1 Samuel 15:3 (NIV) 3 Now go, attack the Amalekites and totally destroy everything that belongs to them. Do not spare them; put to death men and women, children and infants, cattle and sheep, camels and donkeys.'"

1 Samuel 15:7-9 (NIV) 7 Then Saul attacked the Amalekites all the way from Havilah to Shur, to the east of Egypt. 8 He took Agag king of the Amalekites alive, and all his people he totally destroyed with the sword. 9 But Saul and the army spared Agag and the best of the sheep and cattle, the fat calves and lambs--everything that was good. These they were unwilling to destroy completely, but everything that was despised and weak they totally destroyed.

Samuel really wanted Saul to succeed. He really wanted him to be a great king. He looked the part and as many people would say of one as handsome and tall, "He has such great potential." But potential is not found in the physical size of a leader. It is found in the heart.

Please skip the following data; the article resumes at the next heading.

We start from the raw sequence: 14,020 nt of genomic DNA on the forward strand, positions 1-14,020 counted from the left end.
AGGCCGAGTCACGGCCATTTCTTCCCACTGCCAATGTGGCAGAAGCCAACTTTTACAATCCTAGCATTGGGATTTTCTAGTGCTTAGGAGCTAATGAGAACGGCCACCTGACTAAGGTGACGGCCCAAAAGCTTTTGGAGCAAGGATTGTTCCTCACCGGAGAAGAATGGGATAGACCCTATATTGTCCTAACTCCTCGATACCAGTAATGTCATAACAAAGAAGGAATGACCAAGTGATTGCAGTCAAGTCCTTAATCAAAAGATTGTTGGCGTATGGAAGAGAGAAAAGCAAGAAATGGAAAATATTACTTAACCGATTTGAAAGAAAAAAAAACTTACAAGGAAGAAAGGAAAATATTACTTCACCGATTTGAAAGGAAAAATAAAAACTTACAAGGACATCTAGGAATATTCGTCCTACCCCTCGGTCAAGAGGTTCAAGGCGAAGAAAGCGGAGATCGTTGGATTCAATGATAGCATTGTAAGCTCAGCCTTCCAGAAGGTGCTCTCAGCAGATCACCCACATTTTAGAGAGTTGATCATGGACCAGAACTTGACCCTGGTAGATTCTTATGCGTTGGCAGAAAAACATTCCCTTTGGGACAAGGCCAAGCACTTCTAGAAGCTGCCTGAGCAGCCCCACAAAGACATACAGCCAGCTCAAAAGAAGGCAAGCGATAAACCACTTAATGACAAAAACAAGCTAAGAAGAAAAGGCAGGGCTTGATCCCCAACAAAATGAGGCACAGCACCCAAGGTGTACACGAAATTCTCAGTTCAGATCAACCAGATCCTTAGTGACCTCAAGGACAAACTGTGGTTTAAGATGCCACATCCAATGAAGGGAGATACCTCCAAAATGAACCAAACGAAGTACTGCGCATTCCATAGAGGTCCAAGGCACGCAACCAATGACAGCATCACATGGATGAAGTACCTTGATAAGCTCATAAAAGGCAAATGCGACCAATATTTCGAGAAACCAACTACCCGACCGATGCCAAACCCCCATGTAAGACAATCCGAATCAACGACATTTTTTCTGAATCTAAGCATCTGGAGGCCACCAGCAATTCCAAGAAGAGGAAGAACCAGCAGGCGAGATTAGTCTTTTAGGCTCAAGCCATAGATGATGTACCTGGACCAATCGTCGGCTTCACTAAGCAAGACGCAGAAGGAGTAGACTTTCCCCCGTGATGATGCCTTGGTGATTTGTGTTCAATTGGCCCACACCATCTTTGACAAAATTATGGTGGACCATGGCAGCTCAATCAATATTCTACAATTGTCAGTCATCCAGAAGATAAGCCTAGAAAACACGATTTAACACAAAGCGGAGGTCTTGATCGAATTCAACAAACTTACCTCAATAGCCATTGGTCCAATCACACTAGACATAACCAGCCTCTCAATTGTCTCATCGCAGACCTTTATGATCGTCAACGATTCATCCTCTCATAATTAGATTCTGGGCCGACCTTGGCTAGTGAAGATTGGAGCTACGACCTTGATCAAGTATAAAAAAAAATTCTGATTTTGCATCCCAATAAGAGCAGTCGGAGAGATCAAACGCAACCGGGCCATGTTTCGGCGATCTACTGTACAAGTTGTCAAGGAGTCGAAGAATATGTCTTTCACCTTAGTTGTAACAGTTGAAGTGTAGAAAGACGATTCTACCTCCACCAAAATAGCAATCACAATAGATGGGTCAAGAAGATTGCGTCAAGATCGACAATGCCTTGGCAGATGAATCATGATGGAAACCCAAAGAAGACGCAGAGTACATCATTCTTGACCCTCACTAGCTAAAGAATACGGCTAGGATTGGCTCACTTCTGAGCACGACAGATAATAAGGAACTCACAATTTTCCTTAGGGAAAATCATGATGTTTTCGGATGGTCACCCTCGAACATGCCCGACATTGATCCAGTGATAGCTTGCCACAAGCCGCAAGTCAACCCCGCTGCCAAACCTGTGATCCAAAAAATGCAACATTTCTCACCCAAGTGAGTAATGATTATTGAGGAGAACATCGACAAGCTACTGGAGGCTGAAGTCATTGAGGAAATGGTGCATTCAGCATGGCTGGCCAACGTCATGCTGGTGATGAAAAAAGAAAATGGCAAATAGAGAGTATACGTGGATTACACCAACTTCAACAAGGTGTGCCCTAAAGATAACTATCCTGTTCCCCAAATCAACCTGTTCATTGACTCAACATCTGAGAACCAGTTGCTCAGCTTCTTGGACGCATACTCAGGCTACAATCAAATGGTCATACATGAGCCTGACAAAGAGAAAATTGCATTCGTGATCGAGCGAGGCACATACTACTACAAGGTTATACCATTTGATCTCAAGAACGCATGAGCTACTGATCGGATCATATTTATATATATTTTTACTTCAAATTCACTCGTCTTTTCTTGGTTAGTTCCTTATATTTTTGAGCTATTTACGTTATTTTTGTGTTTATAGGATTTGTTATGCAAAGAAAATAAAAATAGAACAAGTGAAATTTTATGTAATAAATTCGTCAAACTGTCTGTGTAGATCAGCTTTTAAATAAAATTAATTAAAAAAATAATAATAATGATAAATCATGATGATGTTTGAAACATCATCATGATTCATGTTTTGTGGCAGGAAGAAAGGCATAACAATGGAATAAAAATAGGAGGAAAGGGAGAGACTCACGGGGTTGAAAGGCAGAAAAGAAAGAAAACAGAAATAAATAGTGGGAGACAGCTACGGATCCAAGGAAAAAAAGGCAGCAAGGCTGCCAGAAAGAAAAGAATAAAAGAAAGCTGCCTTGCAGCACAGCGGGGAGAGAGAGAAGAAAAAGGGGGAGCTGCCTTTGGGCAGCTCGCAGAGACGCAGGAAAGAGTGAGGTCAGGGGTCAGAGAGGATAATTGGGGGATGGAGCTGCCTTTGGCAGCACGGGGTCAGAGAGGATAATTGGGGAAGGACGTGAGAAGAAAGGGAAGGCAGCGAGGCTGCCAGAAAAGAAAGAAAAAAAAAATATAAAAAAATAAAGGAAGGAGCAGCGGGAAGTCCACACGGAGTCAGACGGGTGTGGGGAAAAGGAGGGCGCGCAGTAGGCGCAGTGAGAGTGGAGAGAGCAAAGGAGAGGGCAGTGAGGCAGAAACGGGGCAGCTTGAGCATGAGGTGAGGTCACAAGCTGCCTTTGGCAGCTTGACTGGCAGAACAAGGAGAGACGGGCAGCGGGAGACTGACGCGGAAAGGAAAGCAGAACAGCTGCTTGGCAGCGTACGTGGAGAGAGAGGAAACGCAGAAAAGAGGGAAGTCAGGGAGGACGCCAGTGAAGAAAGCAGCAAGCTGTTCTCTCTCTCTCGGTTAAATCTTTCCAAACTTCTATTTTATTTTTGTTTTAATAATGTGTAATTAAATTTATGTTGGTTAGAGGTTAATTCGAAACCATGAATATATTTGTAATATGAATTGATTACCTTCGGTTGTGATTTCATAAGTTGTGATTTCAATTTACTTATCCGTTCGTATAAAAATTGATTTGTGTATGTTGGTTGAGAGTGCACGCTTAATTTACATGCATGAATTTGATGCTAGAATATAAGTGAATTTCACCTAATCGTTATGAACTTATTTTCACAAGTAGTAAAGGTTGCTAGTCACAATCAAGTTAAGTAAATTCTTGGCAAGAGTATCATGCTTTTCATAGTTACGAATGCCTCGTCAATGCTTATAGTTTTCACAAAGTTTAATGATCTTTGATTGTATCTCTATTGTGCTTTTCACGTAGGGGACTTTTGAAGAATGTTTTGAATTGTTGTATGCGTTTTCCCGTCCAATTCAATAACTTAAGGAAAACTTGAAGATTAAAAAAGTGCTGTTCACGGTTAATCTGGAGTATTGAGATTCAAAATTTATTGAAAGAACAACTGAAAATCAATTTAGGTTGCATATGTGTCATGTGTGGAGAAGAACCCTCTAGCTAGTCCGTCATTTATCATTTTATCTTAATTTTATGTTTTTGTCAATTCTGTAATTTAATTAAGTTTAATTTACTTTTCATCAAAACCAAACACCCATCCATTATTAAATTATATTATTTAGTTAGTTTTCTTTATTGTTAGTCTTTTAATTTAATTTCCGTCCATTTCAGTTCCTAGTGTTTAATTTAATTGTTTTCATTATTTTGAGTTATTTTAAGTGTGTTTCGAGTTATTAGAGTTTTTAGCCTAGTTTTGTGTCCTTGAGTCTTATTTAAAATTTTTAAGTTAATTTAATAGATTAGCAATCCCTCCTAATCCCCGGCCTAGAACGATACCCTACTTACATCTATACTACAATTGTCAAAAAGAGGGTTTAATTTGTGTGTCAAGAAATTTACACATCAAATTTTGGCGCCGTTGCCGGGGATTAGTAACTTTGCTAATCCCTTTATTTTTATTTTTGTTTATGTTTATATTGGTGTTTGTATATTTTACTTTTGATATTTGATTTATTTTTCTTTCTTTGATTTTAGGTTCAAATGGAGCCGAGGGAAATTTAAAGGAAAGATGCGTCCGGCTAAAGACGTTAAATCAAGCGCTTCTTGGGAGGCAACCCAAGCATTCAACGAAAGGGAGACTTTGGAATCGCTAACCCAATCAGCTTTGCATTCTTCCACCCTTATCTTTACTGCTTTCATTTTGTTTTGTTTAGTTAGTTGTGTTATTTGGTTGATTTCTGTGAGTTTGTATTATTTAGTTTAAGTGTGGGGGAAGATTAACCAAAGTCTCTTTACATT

Samuel didn't really learn this lesson right away. He was sent to Jesse to pick one of his sons to be the next king. The oldest comes before him and he looks upon him as he did Saul.

1 Samuel 16:6-7 (NIV) 6 When they arrived, Samuel saw Eliab and thought, "Surely the Lord's anointed stands here before the Lord." 7 But the Lord said to Samuel, "Do not consider his appearance or his height, for I have rejected him. The Lord does not look at the things man looks at. Man looks at the outward appearance, but the Lord looks at the heart."
We cannot see another person's heart. A heart is revealed by the action of that person. Thus, we see David writing Psalms which tell of his relationship with the Lord. We see him believe in God bigger than Goliath. We see him spare Saul's life when it would have been easier to have taken the kingdom by force. People with tall character gather around one who has tall character.